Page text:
Thanks to this initial involvement, the High-Energy Astrophysics group started taking on bigger and bigger areas and growing in members. The Technological Unit of the ICCUB, led by Dr. David Gascón, opened a new research line focused on improving the LST hardware, and on the design and development of its electronics, which have undergone a huge advance in recent years and are now basic components of the telescope. The team counts also with a new PhD researcher to work on the Data Analysis and Software Development for the LST, making the ICCUB-IEEC present in both the Scientific, Instrumentation and Computation areas of the Collaboration.

“Our idea is to continue these lines of research in Cherenkov Astrophysics. The fact that I have been offered this new responsibility, makes it our goal to establish this branch of astrophysics as what I personally think it is: a new window for the study the very high-energy Universe,” says Pol Bordas.


About the Large-Sized Telescope Collaboration


The Large-Sized Telescope (LST) Collaboration consists of more than 400 scientists and engineers from twelve countries dedicated to the development and operation of these cutting-edge telescopes for the study of gamma-ray astrophysics. Comprising leading scientists and engineers from around the world, the collaboration is committed to advancing our understanding of high-energy astrophysical phenomena and pushing the boundaries of scientific exploration, as part of the Cherenkov Telescope Array Observatory (CTAO), which will be the first open ground-based gamma-ray observatory and the world’s largest and most sensitive instrument for the exploration of the high-energy Universe.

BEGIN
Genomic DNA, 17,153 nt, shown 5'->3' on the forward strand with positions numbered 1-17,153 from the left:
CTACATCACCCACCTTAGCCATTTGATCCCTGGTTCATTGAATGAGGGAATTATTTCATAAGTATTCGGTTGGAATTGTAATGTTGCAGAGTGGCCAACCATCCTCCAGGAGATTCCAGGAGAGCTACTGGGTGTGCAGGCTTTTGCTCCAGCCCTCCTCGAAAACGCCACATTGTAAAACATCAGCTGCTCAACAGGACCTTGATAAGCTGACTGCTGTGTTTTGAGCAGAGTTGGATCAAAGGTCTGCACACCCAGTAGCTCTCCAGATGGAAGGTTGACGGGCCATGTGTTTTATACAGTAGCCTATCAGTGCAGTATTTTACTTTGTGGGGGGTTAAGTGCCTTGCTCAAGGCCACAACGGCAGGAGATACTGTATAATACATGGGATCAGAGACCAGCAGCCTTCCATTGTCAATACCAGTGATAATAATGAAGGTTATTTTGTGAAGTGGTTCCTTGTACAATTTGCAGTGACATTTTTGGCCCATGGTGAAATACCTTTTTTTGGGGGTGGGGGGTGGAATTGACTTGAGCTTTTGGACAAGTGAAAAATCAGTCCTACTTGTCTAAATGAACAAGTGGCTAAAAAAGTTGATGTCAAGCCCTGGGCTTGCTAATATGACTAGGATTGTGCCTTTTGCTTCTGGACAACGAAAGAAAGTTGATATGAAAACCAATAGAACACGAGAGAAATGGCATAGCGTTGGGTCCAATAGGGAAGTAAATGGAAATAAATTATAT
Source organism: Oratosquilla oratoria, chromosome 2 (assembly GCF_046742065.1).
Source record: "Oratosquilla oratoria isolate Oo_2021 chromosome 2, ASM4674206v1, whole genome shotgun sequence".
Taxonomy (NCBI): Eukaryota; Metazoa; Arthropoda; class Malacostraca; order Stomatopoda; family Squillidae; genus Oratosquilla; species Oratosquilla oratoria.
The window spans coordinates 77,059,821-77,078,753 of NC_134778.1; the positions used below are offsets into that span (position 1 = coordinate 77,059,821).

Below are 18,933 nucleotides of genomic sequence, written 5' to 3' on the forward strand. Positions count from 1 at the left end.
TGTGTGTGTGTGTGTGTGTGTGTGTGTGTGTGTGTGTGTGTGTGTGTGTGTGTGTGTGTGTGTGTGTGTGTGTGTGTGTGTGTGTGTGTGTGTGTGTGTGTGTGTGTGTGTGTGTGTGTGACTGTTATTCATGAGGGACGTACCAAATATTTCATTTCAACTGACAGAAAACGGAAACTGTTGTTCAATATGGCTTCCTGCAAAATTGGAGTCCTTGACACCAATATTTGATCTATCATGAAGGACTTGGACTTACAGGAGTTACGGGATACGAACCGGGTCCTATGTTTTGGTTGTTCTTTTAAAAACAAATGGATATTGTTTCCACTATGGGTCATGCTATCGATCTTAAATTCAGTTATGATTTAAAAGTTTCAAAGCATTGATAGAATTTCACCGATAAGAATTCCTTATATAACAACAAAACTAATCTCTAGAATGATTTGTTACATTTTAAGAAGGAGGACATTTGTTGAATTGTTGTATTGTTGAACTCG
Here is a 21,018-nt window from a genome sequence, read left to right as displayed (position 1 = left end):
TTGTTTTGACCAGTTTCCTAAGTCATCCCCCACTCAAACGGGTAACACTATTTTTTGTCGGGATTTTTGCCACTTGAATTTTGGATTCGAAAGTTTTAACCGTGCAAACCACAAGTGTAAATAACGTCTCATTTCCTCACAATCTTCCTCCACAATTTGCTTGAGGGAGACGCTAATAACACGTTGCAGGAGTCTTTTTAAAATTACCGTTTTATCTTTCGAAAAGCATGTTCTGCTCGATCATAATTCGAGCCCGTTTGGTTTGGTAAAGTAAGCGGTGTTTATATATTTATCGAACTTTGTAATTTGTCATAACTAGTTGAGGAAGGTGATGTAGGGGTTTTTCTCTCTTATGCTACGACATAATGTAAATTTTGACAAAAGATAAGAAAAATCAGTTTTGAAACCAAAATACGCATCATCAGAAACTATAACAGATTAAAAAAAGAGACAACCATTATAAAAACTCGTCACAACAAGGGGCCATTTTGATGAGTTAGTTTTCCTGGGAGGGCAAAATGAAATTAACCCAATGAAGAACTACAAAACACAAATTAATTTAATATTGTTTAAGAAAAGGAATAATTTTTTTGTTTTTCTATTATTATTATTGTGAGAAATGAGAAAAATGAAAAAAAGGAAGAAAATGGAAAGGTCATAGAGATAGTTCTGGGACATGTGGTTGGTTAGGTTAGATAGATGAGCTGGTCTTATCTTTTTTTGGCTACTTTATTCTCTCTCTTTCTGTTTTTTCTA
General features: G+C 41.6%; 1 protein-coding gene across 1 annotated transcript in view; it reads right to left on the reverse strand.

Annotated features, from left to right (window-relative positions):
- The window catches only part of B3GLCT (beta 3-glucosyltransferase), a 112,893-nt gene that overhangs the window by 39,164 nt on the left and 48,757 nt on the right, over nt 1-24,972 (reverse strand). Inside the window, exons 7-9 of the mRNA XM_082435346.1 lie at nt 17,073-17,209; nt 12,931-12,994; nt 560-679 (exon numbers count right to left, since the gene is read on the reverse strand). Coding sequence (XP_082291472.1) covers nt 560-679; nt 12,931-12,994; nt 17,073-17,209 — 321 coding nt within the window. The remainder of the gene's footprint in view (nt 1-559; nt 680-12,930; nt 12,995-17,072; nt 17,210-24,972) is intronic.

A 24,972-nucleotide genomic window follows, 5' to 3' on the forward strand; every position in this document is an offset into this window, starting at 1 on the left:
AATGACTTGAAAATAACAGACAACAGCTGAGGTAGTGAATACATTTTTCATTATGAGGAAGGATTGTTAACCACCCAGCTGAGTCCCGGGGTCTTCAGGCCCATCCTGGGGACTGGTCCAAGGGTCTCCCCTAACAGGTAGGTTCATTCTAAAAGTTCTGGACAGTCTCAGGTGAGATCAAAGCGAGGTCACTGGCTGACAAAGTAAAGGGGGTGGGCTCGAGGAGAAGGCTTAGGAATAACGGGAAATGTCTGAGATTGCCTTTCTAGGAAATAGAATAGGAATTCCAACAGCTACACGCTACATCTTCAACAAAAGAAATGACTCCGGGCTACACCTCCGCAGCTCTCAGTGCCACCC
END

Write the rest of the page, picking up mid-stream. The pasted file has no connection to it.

When gamma rays reach the Earth’s atmosphere they interact with it, producing cascades of subatomic particles. These cascades are also known as air or particle showers. Nothing can travel faster than the speed of light in a vacuum, but light travels 0.03 percent slower in air. Thus, these ultra-high energy particles can travel faster than light in air, creating a blue flash of “Cherenkov light” (discovered by Russian physicist Pavel Cherenkov in 1934) similar to the sonic boom created by an aircraft exceeding the speed of sound. Although the light is spread over a large area (250 m in diameter), the cascade only lasts a few billionths of a second. It is too faint to be detected by the human eye but not too faint for the CTAO. The CTAO’s large mirrors and high-speed cameras will detect the flash of light and image the cascade generated by the gamma rays for further study of their cosmic sources.


LST-1 telescope on La Palma
LST-1 telescope on La Palma. Credit: Iván Jiménez Montalvo/IAC


The CTAO will use three types of telescopes: the Large-Sized Telescopes (LST), the Medium-Sized Telescopes (MST) and the Small-Sized Telescopes (SST). More than 60 telescopes will be distributed between two telescope array sites: CTAO-North in the northern hemisphere at the Instituto de Astrofísica de Canarias’s (IAC’s) Roque de los Muchachos Observatory on La Palma (Spain), and CTAO-South in the southern hemisphere near the European Southern Observatory’s (ESO’s) Paranal Observatory in the Atacama Desert (Chile).